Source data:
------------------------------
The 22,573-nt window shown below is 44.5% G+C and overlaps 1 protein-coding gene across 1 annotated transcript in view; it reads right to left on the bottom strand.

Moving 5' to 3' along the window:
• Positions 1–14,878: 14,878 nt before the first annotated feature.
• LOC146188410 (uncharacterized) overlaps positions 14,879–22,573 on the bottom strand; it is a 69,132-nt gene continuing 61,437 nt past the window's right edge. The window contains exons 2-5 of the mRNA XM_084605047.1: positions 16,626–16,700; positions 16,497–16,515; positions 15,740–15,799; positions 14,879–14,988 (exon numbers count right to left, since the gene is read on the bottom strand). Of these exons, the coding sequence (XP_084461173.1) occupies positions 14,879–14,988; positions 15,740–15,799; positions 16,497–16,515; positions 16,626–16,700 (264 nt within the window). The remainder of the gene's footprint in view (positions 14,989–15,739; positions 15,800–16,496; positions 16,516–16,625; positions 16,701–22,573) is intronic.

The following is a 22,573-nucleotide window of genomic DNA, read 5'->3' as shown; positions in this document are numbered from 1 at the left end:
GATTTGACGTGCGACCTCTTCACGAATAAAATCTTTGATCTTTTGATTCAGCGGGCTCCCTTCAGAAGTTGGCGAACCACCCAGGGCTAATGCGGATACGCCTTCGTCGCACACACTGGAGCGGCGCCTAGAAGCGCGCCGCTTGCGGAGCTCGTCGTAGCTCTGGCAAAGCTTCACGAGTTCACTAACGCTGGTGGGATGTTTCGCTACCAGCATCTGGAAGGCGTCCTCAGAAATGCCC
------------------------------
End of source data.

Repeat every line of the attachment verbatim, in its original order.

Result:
The 22,573-nt window shown below is 44.5% G+C and overlaps 1 protein-coding gene across 1 annotated transcript in view; it reads right to left on the bottom strand.

Moving 5' to 3' along the window:
• Positions 1–14,878: 14,878 nt before the first annotated feature.
• LOC146188410 (uncharacterized) overlaps positions 14,879–22,573 on the bottom strand; it is a 69,132-nt gene continuing 61,437 nt past the window's right edge. The window contains exons 2-5 of the mRNA XM_084605047.1: positions 16,626–16,700; positions 16,497–16,515; positions 15,740–15,799; positions 14,879–14,988 (exon numbers count right to left, since the gene is read on the bottom strand). Of these exons, the coding sequence (XP_084461173.1) occupies positions 14,879–14,988; positions 15,740–15,799; positions 16,497–16,515; positions 16,626–16,700 (264 nt within the window). The remainder of the gene's footprint in view (positions 14,989–15,739; positions 15,800–16,496; positions 16,516–16,625; positions 16,701–22,573) is intronic.

The following is a 22,573-nucleotide window of genomic DNA, read 5'->3' as shown; positions in this document are numbered from 1 at the left end:
GATTTGACGTGCGACCTCTTCACGAATAAAATCTTTGATCTTTTGATTCAGCGGGCTCCCTTCAGAAGTTGGCGAACCACCCAGGGCTAATGCGGATACGCCTTCGTCGCACACACTGGAGCGGCGCCTAGAAGCGCGCCGCTTGCGGAGCTCGTCGTAGCTCTGGCAAAGCTTCACGAGTTCACTAACGCTGGTGGGATGTTTCGCTACCAGCATCTGGAAGGCGTCCTCAGAAATGCCC